Here are 5 ESL speaking activities that work really well as warmers or fillers for intermediate+ students. Review vocabulary, teach English, nudge students towards fluency and have a little fun at the same time.
Sponge Activities that Teach English
Teaching English requires a panoply of skills. One of them is preparation. ESL teachers need a good supply of ready to go materials when the inevitable surprise comes up. Like when a lesson finishes early and you want to fill a gap with a useful activity.
Consider adding these 5 activities to your collection of back pocket activities, fun language-focused exercises, video lessons and pair work discussion builders that require little prep.
Most of the activities are geared towards a conversation class (high beginner+), but can easily be adapted for writing classes with some imagination.
Learn English with Logic Puzzles and Word Games
Can you teach English in an EFL class with logic puzzles and word games?
Sure. Every English class needs a little variety to keep things interesting and people motivated. Besides, puzzles and words games are great learning tools. Used in pairs or with the class as a whole, they focus attention on short reading passages with the goal of comprehension, encourage students to speak up, stimulate recall of long-forgotten words, and foster learning by helping students see patterns.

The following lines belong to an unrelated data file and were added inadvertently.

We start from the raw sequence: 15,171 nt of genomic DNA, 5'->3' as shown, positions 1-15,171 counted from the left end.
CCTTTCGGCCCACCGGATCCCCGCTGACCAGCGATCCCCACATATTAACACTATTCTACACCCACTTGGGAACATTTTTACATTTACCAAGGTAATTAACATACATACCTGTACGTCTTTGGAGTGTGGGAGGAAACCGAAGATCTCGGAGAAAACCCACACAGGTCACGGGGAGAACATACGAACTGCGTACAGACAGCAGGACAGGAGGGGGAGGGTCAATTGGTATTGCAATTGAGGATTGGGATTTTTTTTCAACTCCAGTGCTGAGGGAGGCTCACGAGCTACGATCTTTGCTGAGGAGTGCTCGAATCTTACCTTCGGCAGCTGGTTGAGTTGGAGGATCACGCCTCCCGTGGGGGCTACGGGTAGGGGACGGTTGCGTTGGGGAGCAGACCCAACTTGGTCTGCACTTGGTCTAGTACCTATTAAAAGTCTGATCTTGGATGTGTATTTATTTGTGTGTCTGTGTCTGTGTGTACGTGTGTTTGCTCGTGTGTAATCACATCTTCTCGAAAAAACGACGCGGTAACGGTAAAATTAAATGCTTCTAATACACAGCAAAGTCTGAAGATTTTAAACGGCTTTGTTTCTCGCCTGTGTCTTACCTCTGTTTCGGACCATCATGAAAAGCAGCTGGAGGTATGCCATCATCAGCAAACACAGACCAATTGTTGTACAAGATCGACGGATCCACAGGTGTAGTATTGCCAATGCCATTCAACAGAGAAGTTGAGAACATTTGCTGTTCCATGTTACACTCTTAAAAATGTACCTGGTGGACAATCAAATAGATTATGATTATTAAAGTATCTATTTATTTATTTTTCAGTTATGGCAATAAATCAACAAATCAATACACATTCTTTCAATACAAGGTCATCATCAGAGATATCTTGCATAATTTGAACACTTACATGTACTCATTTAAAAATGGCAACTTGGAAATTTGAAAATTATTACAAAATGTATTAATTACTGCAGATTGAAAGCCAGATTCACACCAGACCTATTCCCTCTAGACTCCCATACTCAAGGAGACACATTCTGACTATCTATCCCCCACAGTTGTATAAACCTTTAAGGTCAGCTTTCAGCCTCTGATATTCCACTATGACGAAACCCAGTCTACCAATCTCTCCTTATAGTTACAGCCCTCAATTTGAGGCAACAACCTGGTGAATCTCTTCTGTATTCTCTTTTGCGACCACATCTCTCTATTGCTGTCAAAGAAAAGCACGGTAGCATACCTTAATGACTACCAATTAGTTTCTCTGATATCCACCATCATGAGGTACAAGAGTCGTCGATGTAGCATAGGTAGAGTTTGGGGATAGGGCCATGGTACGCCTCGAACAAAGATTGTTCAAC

Three EFL Conversation Activities
Sometimes an EFL class needs activities which get away from the textbook in order to keep everyone motivated, including the teacher. Here are three activities that work well with pairs or small groups.
These EFL conversation activities help students learn English by involving a number different language skills including task-based problem solving, fluency, intensive listening and precise vocabulary.
1. What Happened? – Be Precise
This fun exercise that will challenge your intermediate+ level EFL students. Watch a short video which contains 13 segments (the video is about one minute long). Each segment shows dots and lines moving in way that visually illustrates an abstract concept.
Now describe each segment with precision. Sounds easy? Ha.